Inherited Resources is scopes and responder fluent

First, what is Inherited Resources?

Inherited Resources is a gem/plugin that allows you to speed up development by making your controllers inherit all restful actions so you just have to focus on what is important. A Rails scaffold controller which responds to html, xml and json is as simple as:

class ProjectsController < InheritedResources::Base
  respond_to :html, :xml, :json
end

However all actions are still customizable! For example, you can change the behavior of the create action on success just doing:

class ProjectsController < InheritedResouces::Base
  respond_to :html, :xml, :json

  def create
    create! do |success, failure|
      success.html { redirect_to edit_project_url(@project) }
    end
  end
end

It also supports I18n (all flash messages are set with I18n), belongs to association (like a task belongs to project), nested belongs to (task belongs to project which belongs to company), polymorphic belongs to (comments belong to task or file or message) and optional belongs to (the same as previously, but you can request the resource with or without parents).

As you noticed, besides simplifying your controllers, InheritedResouces makes easy to reproduce your models behavior and relationship in controllers. And right now, it's also scopes and responder fluent!

has_scope: named_scope twin brother

Let's suppose that we have a ProjectsController and at some point you want to add some filters on the index action like showing just featured projects, selecting projects by methodology or even let the user choose how many projects he can see per page. The first thing to do? Add named scopes to your model:

class Project < ActiveRecord::Base
  named_scope :featured, :conditions => { :featured => true }
  named_scope :by_methodology, proc {|methodology| { :conditions => { :methodology => methodology } } }
  named_scope :limit, proc{|limit| :limit => limit.to_i }
end

The next step would be to add a lot of code in your controllers that check which named scopes you should call, based on the parameters sent right? Well, not anymore. Your controller can be as simple as:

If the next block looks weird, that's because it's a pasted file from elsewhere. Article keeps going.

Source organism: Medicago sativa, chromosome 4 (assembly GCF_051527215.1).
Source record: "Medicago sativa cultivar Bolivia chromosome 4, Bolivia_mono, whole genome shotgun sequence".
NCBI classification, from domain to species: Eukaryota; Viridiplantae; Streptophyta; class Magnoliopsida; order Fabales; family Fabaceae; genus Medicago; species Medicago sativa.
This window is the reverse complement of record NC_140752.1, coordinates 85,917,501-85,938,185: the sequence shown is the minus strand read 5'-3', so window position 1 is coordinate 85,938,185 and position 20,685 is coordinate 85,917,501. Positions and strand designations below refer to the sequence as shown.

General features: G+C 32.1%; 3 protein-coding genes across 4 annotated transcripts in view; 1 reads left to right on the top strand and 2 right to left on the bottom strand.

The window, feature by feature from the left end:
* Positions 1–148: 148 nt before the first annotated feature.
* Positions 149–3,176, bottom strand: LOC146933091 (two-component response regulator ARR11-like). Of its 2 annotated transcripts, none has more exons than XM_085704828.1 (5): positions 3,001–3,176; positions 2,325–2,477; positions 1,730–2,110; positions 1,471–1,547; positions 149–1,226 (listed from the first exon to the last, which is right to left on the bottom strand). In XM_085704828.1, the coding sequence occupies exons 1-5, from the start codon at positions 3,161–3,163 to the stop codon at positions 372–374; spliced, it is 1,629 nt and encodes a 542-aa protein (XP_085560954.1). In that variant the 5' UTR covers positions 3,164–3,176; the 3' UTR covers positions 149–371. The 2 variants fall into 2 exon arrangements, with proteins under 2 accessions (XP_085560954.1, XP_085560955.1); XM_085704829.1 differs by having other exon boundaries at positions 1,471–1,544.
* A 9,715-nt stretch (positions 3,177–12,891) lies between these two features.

class ProjectsController < InheritedResources::Base
  has_scope :featured, :boolean => true
  has_scope :by_methodology
  has_scope :limit, :default => 10, :only => :index
end

Then for each request:

/projects
#=> acts like a normal request, but returning only 10 projects

/projects?featured=true
#=> calls the featured named scope and bring 10 featured projects

/projects?featured=true&by_methodology=agile&limit=20
#=> brings 20 featured projects with methodology agile

If you configure your routes, you could even have pretty urls with it:

/projects/agile/featured
#=> brings 10 featured projects with methodology agile

Yay!

Responder

A couple weeks ago, we wrote about ActionController::Responder. But you don't have to wait Rails 3 to be released to play with it, you can start now by using Inherited Resources.

Quick redirect

After using Inherited Resouces, I realized that most of the times I overwrite a create, update or destroy actions is to change the redirect destination. In our ProjectsController above, if we want to redirect to the edit page after create, we would have to do:

class ProjectsController < InheritedResouces::Base
  respond_to :html, :xml, :json

  def create
    create! do |success, failure|
      success.html { redirect_to edit_project_url(@project) }
    end
  end
end

It wouldn't be cool if it have a shortcut? Now it has:

class ProjectsController < InheritedResouces::Base
  respond_to :html, :xml, :json

  def create
    create! { edit_project_url(@project) }
  end
end

That simple, just give the url as a proc and since the proc does not expect any parameters, it assumes that you want to overwrite the redirect url.

Finally some DSL?

Last weeks, there was a discussion on Boston.rb group about different resource controllers gems. Reading some of the feedback there, I've decided to stab a DSL to Inherited Resources. It will mainly remove the duplication when you have to give a block, the previous example above could be written as:

class ProjectsController < InheritedResouces::Base
  respond_to :html, :xml, :json

  create! do |success, failure|
    success.html { redirect_to edit_project_url(@project) }
  end
end

Or even in the compact form:

class ProjectsController < InheritedResouces::Base
  respond_to :html, :xml, :json
  create! { redirect_to edit_project_url(@project) }
end

Those changes were not applied yet, it depends mainly on you. If you like or not, let us know in the comments!